Hoping for the outcome you desire is one thing, trying to force it and being overrun with negative thoughts and feelings when it doesn’t work out is another.
You can’t control the way people think, feel, or react. Ever. You may try to, you may want to, but ultimately, how they act is up to them.
And when you base your feelings of happiness, worth, or confidence on the actions or reactions of other people, you’re setting yourself up for many moments (or days or even years) of avoidable misery.
There are a few ways to keep hoping for positive interactions with other people, but not get sucked down into the mud and muck when they don’t go as you expect.
1. Stop expecting other people to act exactly as you would like them to—it’s a game you’re guaranteed to lose. Instead, try being open to any and all reactions from others.
If, on that gorgeous night back in 2012, I had opened my mind and heart to my husband with no preconceived notions of what his mood should be, my evening could have remained joyful and I may have even improved his evening, too.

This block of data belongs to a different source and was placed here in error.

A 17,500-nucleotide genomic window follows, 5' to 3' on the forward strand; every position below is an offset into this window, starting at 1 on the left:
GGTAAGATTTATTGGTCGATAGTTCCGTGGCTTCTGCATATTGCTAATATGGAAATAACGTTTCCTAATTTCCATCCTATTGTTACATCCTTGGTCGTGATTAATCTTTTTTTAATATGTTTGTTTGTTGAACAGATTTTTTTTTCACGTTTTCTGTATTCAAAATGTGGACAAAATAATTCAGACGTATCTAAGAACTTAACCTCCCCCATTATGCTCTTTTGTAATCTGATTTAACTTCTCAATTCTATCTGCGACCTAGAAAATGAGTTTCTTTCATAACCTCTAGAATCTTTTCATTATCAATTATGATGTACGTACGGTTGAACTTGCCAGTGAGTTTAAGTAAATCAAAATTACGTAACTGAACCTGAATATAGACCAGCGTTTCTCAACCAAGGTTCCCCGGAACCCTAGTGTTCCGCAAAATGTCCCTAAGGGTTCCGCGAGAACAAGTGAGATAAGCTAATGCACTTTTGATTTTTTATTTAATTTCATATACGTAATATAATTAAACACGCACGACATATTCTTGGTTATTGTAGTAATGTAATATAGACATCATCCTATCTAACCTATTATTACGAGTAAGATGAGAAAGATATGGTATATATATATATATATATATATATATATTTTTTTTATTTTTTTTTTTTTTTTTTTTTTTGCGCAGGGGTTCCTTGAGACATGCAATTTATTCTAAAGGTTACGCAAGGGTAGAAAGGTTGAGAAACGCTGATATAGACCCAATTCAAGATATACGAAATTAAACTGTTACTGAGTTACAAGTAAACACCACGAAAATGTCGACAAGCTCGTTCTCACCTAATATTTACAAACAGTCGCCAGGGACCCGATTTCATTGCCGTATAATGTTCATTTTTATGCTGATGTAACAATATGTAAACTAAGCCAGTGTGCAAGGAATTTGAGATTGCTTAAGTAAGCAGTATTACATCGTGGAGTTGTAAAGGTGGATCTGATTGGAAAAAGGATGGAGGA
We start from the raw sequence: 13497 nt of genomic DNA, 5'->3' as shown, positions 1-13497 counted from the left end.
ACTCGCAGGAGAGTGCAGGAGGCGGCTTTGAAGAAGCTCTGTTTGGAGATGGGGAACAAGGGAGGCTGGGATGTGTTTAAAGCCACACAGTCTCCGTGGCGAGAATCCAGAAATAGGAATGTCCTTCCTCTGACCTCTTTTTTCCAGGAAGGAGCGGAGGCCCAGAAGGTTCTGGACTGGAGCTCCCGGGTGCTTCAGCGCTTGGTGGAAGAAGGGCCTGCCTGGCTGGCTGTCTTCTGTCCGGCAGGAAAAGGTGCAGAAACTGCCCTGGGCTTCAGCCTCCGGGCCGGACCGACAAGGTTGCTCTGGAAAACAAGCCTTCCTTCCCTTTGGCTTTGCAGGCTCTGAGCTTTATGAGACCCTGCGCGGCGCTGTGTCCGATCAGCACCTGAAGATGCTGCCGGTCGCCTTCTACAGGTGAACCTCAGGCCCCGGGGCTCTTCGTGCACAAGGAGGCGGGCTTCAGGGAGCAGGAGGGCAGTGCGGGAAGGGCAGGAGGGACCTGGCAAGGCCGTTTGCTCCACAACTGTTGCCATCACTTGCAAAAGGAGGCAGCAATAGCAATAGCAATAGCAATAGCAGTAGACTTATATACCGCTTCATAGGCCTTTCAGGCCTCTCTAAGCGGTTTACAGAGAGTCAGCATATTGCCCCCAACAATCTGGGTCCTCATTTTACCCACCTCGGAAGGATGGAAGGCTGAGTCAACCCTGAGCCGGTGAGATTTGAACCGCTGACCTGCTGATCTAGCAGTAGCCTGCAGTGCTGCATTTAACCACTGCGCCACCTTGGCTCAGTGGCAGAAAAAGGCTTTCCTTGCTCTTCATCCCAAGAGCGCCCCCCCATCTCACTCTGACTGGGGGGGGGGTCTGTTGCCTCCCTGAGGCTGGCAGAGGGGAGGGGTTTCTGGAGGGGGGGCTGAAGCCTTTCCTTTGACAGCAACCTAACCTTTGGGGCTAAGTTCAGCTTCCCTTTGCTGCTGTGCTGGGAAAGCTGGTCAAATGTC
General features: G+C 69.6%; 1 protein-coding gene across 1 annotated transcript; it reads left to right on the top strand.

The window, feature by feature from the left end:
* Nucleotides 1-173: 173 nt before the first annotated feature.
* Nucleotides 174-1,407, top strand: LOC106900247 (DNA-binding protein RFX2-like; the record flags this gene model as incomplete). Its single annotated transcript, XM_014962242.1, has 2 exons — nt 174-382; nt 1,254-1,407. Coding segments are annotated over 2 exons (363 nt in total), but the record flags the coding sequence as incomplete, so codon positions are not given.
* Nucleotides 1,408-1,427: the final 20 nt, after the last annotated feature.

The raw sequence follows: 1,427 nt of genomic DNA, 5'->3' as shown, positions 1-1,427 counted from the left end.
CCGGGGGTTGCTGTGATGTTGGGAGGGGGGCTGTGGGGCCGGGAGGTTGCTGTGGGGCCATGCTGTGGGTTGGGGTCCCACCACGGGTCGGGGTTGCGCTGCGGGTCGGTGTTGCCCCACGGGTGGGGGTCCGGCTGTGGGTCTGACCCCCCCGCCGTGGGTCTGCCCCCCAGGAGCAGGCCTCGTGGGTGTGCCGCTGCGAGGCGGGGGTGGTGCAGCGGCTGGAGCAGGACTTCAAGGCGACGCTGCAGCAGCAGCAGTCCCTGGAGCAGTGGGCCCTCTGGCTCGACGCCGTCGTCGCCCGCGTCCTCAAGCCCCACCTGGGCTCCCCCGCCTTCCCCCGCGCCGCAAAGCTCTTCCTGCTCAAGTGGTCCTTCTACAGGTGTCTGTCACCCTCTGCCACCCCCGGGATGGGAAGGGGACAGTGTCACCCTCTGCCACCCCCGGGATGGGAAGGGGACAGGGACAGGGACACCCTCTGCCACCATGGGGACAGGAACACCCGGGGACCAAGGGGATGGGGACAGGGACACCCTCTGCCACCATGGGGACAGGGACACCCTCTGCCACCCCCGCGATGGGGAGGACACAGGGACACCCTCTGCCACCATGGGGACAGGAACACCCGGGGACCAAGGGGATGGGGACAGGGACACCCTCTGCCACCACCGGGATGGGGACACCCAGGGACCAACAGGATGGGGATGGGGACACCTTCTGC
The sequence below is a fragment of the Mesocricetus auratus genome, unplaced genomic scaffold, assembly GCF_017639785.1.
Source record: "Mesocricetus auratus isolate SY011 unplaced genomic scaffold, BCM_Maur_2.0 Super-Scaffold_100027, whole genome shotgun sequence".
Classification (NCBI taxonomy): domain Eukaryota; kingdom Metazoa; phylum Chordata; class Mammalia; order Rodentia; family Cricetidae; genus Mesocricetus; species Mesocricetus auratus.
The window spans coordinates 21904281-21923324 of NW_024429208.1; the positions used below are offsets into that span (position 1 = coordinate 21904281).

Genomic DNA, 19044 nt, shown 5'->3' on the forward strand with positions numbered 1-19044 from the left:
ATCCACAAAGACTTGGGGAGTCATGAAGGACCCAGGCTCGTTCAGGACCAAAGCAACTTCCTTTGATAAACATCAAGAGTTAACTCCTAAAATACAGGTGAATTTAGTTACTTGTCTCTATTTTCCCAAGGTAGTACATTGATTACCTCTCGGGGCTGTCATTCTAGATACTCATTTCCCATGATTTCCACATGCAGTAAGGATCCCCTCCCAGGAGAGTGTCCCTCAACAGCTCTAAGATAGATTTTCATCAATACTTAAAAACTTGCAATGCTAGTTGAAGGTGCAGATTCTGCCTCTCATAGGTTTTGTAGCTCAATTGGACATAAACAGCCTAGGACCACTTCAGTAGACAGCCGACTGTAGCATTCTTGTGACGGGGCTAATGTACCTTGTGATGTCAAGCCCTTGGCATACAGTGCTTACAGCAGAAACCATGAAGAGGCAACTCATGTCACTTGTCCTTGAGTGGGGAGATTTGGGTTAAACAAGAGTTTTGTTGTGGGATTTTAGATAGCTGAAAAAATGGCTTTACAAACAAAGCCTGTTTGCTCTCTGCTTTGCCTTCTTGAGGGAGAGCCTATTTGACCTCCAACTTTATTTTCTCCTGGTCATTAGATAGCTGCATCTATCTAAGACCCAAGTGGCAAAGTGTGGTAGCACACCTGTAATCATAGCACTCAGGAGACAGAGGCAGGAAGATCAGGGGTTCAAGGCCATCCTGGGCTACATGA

Back when I was seventeen, if I had realized that my dad’s lack of reaction had nothing to do with me, but was about his own problems with expressing emotions, I would have felt far less hurt. I couldn’t make him react the way I wanted, and assuming he would do what would make me happy led to a sad experience for me.
2. Start building up your own happiness and confidence on something you do have power over: your thoughts and beliefs.